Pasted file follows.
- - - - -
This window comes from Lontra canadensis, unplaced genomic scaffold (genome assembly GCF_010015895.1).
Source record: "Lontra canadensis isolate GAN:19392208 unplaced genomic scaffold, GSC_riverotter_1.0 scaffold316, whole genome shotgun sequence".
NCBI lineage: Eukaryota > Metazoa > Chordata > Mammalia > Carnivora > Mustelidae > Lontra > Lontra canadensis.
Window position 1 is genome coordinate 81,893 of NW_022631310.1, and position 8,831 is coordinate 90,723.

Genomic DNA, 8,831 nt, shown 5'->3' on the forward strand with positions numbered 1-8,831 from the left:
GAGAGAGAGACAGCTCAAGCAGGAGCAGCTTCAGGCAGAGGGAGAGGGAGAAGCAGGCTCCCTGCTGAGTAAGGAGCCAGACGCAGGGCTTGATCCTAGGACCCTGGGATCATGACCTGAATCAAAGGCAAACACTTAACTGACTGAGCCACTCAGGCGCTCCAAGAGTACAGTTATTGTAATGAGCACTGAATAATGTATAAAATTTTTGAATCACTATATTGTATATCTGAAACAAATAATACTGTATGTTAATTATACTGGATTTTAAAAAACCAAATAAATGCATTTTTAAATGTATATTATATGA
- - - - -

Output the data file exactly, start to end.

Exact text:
This window comes from Lontra canadensis, unplaced genomic scaffold (genome assembly GCF_010015895.1).
Source record: "Lontra canadensis isolate GAN:19392208 unplaced genomic scaffold, GSC_riverotter_1.0 scaffold316, whole genome shotgun sequence".
NCBI lineage: Eukaryota > Metazoa > Chordata > Mammalia > Carnivora > Mustelidae > Lontra > Lontra canadensis.
Window position 1 is genome coordinate 81,893 of NW_022631310.1, and position 8,831 is coordinate 90,723.

Genomic DNA, 8,831 nt, shown 5'->3' on the forward strand with positions numbered 1-8,831 from the left:
GAGAGAGAGACAGCTCAAGCAGGAGCAGCTTCAGGCAGAGGGAGAGGGAGAAGCAGGCTCCCTGCTGAGTAAGGAGCCAGACGCAGGGCTTGATCCTAGGACCCTGGGATCATGACCTGAATCAAAGGCAAACACTTAACTGACTGAGCCACTCAGGCGCTCCAAGAGTACAGTTATTGTAATGAGCACTGAATAATGTATAAAATTTTTGAATCACTATATTGTATATCTGAAACAAATAATACTGTATGTTAATTATACTGGATTTTAAAAAACCAAATAAATGCATTTTTAAATGTATATTATATGA